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U.S. stock futures and Treasury yields fell early Wednesday, pointing to sustained doubts about the ability of governments and central banks to combat the economic headwinds caused by the coronavirus. Jeff Sparshott here to take you through the latest.

Shock to the System

Businesses are bracing for a longer and steeper coronavirus-triggered downturn than the single-quarter event initially anticipated. The regions hit by the outbreak are experiencing a double whammy. Business operations across Asia, Europe and the U.S. are being disrupted by factory closures, quarantined workers and shortages of components, crimping the availability of goods and services—a so-called supply shock. Meanwhile, postponed public events and mounting fear are causing consumers and businesses to hold back, avoiding travel, restaurants and lavish purchases, even where restrictions haven’t been imposed—a demand shock. The combined effects risk pushing the global economy into a self-reinforcing, downward spiral—a possibility fueling market turmoil and prompting many executives around the world to prepare for darker scenarios than before, James T. Areddy, Tom Fairless and Harriet Torry report.

Economists aren’t forecasting a drawn-out global recession. They expect growth to rebound later this year as long as the epidemic is brought under control. The outlook hinges hugely on China. The world’s second-largest economy looks likely to avoid a recession yet spread enough pain to cause worldwide damage.


The U.S. consumer-price index for February is expected to be unchanged from a month earlier and rise 2.3% from a year earlier. Excluding food and energy, CPI is expected to rise 0.2% and 2.3%. (8:30 a.m. ET)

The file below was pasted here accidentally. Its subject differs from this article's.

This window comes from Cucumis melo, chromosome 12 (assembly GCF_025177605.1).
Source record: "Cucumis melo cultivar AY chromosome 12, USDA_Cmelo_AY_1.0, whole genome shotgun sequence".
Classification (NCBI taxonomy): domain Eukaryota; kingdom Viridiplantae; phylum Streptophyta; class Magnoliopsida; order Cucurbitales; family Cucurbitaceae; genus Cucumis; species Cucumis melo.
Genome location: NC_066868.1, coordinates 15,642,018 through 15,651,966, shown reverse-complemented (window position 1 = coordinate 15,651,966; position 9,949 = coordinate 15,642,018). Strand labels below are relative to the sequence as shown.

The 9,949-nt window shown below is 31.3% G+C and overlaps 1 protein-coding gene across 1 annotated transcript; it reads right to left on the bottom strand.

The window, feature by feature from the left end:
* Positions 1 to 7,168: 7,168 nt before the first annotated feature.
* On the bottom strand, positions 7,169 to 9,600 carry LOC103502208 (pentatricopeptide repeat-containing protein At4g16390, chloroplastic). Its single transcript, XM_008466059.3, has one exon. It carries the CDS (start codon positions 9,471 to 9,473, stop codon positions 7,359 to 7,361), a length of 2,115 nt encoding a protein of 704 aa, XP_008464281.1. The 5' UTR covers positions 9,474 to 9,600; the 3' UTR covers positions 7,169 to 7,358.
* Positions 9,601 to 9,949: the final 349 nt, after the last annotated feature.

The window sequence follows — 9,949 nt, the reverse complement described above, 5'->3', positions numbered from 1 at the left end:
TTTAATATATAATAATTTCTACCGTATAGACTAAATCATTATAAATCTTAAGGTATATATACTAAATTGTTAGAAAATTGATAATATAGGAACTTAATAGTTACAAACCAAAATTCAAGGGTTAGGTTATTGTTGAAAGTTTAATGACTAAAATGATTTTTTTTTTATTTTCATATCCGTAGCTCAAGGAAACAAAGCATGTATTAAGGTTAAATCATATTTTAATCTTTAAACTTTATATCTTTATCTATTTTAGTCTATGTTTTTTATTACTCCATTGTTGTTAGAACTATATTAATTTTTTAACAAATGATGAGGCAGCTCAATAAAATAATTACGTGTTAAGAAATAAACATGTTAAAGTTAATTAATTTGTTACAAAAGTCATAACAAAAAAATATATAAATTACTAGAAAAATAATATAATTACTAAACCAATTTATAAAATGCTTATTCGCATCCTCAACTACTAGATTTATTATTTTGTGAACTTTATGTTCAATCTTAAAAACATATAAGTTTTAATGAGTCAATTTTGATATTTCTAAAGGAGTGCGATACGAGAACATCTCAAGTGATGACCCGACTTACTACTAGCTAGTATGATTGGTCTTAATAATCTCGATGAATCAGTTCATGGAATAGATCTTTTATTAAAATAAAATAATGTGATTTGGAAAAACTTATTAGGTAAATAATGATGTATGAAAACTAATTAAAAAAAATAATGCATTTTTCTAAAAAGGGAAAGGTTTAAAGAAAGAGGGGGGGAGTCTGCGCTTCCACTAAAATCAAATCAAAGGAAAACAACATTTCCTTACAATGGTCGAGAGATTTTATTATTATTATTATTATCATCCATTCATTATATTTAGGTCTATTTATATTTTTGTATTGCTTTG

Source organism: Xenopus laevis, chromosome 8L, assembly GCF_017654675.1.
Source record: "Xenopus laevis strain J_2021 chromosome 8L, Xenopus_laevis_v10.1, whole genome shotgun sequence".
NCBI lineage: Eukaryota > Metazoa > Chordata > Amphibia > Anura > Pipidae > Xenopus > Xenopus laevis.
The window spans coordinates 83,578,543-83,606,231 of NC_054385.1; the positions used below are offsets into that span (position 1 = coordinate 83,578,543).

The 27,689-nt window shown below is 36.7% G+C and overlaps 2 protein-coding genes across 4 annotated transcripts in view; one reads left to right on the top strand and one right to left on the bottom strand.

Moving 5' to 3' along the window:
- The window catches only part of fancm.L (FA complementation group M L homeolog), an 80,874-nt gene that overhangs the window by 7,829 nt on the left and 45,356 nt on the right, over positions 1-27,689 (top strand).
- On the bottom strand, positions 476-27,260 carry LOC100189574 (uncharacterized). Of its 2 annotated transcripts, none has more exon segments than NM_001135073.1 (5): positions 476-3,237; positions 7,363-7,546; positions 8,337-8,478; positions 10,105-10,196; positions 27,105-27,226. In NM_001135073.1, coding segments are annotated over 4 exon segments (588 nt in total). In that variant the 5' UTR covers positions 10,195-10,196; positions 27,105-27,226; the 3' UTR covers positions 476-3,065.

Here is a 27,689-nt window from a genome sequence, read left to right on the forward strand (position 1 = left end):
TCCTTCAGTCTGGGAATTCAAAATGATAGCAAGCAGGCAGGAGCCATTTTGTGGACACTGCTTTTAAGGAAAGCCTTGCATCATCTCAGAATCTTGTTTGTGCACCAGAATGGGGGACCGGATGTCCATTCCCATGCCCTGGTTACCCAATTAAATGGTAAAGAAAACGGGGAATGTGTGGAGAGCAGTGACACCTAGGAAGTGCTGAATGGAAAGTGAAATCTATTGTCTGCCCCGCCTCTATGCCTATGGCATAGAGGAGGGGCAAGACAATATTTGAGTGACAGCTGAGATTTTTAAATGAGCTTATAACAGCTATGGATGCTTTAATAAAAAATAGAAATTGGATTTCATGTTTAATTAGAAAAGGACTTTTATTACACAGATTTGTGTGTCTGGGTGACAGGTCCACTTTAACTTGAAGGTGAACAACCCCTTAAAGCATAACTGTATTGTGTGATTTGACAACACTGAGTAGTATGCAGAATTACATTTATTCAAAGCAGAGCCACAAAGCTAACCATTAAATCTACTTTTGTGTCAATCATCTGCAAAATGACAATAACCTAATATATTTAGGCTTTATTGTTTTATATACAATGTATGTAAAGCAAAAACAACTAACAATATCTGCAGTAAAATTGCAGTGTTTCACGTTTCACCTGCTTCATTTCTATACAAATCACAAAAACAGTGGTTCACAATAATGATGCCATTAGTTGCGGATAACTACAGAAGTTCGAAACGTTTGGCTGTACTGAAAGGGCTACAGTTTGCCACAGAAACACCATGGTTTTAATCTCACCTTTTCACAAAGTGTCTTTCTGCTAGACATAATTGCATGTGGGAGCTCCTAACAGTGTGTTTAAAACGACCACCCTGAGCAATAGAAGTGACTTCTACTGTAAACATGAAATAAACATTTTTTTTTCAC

Treasury Secretary Steven Mnuchin appears on Capitol Hill to discuss the White House’s fiscal 2021 budget proposal at 10 a.m. ET.

On Call With WSJ: What’s Next With Coronavirus and the Markets? Join Economics Editor Nell Henderson and Chief Economics Commentator Greg Ip Wednesday at 11:30 a.m. ET. Register here

U.S. federal budget figures for February are out at 2 p.m. ET.


Lower Rates, More Oil

The Bank of England cut its benchmark interest rate in a surprise move aimed at cushioning the U.K. economy from the impact of the coronavirus. At a special meeting of its policy committees, officials agreed to cut the BOE’s benchmark rate to 0.25% from 0.75%. The move comes just hours before U.K treasury chief Rishi Sunak is due to announce tax and spending measures to tackle the virus. The Federal Reserve has already cut interest rates in the U.S. and the European Central Bank is expected to ease policy Thursday as the global economy reels from the novel infection, Jason Douglas reports.

Saudi Arabia fired another salvo in its oil-market war with Russia on Wednesday, unveiling plans to boost its oil-production capacity to a record 13 million barrels a day. The capacity increase comes after the kingdom instigated a price war with Russia, Benoit Faucon and Summer Said report.

The Trump administration is likely to extend the April 15 tax deadline as part of an effort to mitigate the effects of the novel coronavirus on U.S. households and businesses. Extending the tax filing deadline would effectively act as a bridge loan for individuals and businesses facing disruptions from the virus. Treasury officials are still considering how far the filing deadline may be pushed back and who would be eligible for the extension, Kate Davidson, Richard Rubin and Andrew Restuccia report.